Dear [ ]:
This letter responds to your letter dated July 8, 2003, requesting an administrative ruling with respect to whether your client, [ ], is required to register with FinCEN as a Money Services Business in accordance with 31 CFR 103.41. FinCEN had previously declined to provide [ ] with such a ruling in light of an ongoing proceeding [ ] was engaged in with the Department of Homeland Security, Bureau of Customs and Border Protection (“Customs”) relating to the subject of the request. The proceeding was based on Customs’ determination that [ ], an armored car business, failed to register with FinCEN as a money transmitter. Since that time, your client and Customs have entered into a Stipulation and Settlement Agreement (“Agreement”) under which your client has agreed to pay a mitigated penalty in exchange for the return of the seized currency. Under the terms of the Agreement, should FinCEN make a determination that [ ] is not required to register, Customs will return the amount of the mitigated penalty to [ ]. Given the termination of the proceeding, FinCEN has determined that it now would be appropriate to provide [ ] with a ruling. However, the representations set forth in your request are not specific enough concerning the nature of all the services [ ] provides to enable us to analyze whether [ ] performs any services that would require it to register with FinCEN; therefore, this letter is intended to provide you with general guidance as to the factors that apply to such a determination. To enable us to apply these factors to [ ] and make a definitive ruling on whether it is required to register, you will need to resubmit your request with the information described below.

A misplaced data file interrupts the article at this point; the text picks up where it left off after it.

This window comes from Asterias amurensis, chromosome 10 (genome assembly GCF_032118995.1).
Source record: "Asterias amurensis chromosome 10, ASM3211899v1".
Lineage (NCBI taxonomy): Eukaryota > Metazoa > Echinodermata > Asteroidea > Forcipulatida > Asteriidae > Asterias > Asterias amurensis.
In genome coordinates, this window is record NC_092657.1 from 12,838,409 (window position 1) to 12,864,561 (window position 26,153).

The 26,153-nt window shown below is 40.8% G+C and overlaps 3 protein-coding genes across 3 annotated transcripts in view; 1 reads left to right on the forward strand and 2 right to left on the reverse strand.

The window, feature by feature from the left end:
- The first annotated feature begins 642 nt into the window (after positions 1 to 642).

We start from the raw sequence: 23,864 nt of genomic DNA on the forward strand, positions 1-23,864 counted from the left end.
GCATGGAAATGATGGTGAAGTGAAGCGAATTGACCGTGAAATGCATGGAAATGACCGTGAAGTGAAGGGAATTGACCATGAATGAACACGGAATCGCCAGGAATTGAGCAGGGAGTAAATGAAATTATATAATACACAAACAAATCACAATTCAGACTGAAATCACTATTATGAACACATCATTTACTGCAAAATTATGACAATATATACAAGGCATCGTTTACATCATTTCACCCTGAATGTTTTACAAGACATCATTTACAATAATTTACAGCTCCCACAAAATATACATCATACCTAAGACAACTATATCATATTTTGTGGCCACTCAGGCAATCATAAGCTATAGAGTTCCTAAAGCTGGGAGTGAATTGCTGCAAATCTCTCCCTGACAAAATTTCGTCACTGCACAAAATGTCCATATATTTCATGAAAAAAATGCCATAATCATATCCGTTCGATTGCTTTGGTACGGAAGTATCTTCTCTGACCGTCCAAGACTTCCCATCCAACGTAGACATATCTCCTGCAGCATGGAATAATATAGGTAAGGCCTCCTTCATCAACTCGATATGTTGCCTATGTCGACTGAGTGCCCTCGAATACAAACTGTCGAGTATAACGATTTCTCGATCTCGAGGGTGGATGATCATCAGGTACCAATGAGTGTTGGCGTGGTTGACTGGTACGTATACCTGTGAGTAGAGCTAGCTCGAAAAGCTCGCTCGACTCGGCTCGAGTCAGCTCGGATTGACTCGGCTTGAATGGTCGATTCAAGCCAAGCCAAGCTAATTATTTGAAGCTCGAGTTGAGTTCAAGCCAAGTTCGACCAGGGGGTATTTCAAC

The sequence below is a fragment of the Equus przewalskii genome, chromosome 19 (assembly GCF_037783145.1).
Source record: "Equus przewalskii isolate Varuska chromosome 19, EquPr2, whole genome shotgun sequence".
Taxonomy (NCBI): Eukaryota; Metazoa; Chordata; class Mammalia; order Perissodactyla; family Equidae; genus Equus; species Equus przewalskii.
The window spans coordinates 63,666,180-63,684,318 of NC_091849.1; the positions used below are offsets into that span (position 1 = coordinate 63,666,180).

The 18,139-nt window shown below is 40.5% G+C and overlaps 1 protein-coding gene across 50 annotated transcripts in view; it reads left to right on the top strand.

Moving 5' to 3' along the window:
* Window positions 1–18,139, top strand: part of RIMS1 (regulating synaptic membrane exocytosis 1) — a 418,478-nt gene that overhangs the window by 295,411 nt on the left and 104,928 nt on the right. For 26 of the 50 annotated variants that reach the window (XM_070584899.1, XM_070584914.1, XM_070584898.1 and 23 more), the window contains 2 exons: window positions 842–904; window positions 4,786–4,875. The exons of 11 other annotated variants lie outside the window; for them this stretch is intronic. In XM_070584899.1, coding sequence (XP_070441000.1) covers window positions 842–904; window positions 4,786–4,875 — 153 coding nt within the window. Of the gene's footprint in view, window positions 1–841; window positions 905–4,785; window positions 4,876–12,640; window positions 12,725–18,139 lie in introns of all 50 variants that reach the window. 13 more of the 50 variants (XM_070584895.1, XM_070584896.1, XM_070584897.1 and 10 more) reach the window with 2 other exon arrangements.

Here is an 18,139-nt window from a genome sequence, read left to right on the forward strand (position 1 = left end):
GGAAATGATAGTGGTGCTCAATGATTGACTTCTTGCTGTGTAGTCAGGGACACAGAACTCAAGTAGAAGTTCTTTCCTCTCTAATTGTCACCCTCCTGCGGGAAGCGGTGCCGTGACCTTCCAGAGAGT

By letter dated March 14, 2003, you provided the following representations with respect to your client, [ ]:
[ ] is a Florida Corporation licensed by the State of Florida to do business as a Security Agency. [ ] provides world-wide transportation of currency, monetary instruments, and other valuables exclusively for financial institution clients, such as domestic and foreign banks and currency exchange houses. That is, [ ] physically moves currency from one location to another. . . . [ ] provides these services using security guards, couriers, and a fleet of armored vehicles. [ ] services are not available to the general public.
In response to our request for additional information, [ ] of your firm indicated by letter dated August 6, 2003 that foreign financial institutions often hire armored car businesses to transport currency into or out of the United States because it can be cheaper and faster to have currency physically transported to the foreign financial institution’s account in the United States than to conduct a wire transfer. In addition, armored car businesses are hired by foreign financial institutions for purposes of exchanging worn or mutilated U.S. currency for new U.S. currency at a U.S. financial institution.